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Small-Business Owners Unaware of Looming GDPR

With only a week remaining before the General Data Protection Regulation (GDPR) goes into effect across the European Union, nearly a quarter of small-business owners are completely unaware and unprepared for its impact, according to data released in Shred-it's eighth annual Security Tracker report released 17 May.

The research, conducted by Ipsos, surveyed 1,000 small-business owners with fewer than 100 employees, as well as a second sample group that included more than 100 C-suite executives from businesses with over 250 employees.

"The research makes clear that there is a huge disparity in terms of preparedness and focus based on the size of businesses," Shred-it wrote in a press release. While 97% of C-suite executives at large companies have a basic understanding of GDPR, only 78% of small-business owners possess at least a basic awareness of the forthcoming regulations.

"Almost half (47%) of leadership at large firms report having detailed GDPR knowledge, but "that figure for small businesses is just 10%," Shred-it wrote.

Brian Vecci, technical evangelist at Varonis said, "While some companies have prepared for the GDPR for months and even years, others have only recently realized they need to comply and have to scramble a bit to catch up."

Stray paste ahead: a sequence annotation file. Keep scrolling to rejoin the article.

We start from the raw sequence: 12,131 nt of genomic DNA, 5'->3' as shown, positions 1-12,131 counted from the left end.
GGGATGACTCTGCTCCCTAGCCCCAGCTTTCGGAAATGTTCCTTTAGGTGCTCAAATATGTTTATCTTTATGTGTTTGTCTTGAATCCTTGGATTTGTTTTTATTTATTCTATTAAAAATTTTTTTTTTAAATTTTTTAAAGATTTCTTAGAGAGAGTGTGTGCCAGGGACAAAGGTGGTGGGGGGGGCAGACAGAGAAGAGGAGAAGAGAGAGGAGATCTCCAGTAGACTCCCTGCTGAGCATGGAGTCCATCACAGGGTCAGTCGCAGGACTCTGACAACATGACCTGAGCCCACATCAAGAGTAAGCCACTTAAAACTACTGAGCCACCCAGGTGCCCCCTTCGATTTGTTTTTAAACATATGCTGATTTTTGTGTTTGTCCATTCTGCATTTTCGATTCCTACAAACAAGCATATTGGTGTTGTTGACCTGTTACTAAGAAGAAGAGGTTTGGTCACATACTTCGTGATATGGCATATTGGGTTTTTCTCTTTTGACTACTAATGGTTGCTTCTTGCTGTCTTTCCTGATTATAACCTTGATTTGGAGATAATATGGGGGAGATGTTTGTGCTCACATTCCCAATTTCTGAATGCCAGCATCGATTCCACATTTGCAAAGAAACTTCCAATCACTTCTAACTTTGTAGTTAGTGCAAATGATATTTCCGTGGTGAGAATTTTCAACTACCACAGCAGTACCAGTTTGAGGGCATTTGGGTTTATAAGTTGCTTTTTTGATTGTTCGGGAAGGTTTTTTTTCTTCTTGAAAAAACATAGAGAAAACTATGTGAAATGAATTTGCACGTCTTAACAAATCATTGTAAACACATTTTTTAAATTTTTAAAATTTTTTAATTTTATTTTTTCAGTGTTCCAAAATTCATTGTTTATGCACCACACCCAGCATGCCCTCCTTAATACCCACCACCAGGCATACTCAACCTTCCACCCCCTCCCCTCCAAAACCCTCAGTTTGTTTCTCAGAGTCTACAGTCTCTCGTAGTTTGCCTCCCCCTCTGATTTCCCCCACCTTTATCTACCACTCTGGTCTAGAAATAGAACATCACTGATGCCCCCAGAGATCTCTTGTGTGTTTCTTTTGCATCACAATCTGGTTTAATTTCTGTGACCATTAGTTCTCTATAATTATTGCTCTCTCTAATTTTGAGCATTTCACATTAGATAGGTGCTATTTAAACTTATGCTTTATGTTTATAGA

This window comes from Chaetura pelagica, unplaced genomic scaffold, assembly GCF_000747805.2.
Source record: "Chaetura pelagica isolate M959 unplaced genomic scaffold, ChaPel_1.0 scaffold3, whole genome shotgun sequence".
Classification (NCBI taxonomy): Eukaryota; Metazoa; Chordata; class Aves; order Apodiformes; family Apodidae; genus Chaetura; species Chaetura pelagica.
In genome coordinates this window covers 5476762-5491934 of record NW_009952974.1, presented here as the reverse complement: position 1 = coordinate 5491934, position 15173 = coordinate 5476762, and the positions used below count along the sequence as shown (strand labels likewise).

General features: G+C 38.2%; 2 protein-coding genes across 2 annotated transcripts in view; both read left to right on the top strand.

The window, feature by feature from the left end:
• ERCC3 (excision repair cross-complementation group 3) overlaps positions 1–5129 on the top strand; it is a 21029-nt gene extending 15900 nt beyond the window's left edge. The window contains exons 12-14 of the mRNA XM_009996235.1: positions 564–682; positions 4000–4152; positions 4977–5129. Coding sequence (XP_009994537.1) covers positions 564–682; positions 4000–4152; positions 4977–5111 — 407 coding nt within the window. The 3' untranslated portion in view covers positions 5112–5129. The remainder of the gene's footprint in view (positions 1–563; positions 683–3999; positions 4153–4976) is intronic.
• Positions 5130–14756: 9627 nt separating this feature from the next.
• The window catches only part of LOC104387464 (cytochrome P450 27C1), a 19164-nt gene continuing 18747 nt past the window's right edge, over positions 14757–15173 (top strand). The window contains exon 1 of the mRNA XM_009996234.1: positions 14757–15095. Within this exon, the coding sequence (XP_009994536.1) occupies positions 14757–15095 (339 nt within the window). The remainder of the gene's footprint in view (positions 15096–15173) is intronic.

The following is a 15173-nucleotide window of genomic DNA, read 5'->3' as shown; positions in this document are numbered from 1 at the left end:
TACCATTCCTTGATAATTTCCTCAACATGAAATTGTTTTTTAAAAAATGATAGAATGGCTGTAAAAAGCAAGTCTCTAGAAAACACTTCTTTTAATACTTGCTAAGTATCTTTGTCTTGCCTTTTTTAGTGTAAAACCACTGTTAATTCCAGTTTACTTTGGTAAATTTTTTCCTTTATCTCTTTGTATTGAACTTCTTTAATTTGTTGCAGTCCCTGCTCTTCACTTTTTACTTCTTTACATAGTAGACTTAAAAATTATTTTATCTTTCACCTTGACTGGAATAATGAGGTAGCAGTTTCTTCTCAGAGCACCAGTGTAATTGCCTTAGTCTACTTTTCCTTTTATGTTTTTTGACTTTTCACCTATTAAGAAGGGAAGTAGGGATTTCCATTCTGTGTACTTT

Everyone is in the final countdown, but with only one week until the deadline, Vecci said, "Companies need to zero in on their sensitive data and, more importantly, discover the data at risk that could ultimately knock them out of the GDPR compliance ring. Companies need to make sure they know what sensitive data they have and where that data might be at risk and cause them problems after May 25."

Neil Percy, VP of market development and integration EMEA at Shred-it, agreed, stating, “Companies need to audit their current data flows and assess where confidential information may be at risk, either in digital or physical form, and take steps to restrict accessibility and delete or, if in physical format, securely destroy it when necessary.”

There are additional provisions within the regulations that small businesses need to be aware of. In a 16 May blog post, Shawn Ryan at Imperva wrote (emphasis Ryan's), “One of the more notable provisions of the GDPR is Article 33 or the mandatory 72-hour breach reporting requirement. Article 33 dictates that, in the event of a personal data breach, data controllers notify the appropriate supervisory authority 'without undue delay and, where, feasible, not later than 72 hours after having become aware of it.'”

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